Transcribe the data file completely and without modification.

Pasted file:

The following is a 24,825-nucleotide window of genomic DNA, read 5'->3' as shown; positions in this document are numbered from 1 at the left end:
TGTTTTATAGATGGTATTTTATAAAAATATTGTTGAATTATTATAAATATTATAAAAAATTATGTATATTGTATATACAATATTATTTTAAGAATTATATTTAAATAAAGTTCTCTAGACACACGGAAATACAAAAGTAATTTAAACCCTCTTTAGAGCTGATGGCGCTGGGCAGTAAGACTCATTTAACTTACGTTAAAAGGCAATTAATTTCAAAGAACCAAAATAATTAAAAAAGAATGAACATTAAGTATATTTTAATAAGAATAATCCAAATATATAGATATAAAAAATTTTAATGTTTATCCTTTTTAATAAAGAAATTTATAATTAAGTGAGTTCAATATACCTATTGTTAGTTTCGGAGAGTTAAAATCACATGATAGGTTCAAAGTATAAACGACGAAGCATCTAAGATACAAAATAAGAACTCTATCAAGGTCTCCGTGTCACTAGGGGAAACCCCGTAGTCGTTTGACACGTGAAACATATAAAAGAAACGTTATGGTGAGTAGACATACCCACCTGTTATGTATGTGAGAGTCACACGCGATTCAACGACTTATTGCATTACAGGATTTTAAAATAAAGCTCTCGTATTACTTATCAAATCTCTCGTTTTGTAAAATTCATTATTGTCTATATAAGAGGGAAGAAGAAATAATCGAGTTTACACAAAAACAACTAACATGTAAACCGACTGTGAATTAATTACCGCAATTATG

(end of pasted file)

The following is a 24,825-nucleotide window of genomic DNA, read 5'->3' as shown; positions in this document are numbered from 1 at the left end:
TGTTTTATAGATGGTATTTTATAAAAATATTGTTGAATTATTATAAATATTATAAAAAATTATGTATATTGTATATACAATATTATTTTAAGAATTATATTTAAATAAAGTTCTCTAGACACACGGAAATACAAAAGTAATTTAAACCCTCTTTAGAGCTGATGGCGCTGGGCAGTAAGACTCATTTAACTTACGTTAAAAGGCAATTAATTTCAAAGAACCAAAATAATTAAAAAAGAATGAACATTAAGTATATTTTAATAAGAATAATCCAAATATATAGATATAAAAAATTTTAATGTTTATCCTTTTTAATAAAGAAATTTATAATTAAGTGAGTTCAATATACCTATTGTTAGTTTCGGAGAGTTAAAATCACATGATAGGTTCAAAGTATAAACGACGAAGCATCTAAGATACAAAATAAGAACTCTATCAAGGTCTCCGTGTCACTAGGGGAAACCCCGTAGTCGTTTGACACGTGAAACATATAAAAGAAACGTTATGGTGAGTAGACATACCCACCTGTTATGTATGTGAGAGTCACACGCGATTCAACGACTTATTGCATTACAGGATTTTAAAATAAAGCTCTCGTATTACTTATCAAATCTCTCGTTTTGTAAAATTCATTATTGTCTATATAAGAGGGAAGAAGAAATAATCGAGTTTACACAAAAACAACTAACATGTAAACCGACTGTGAATTAATTACCGCAATTATG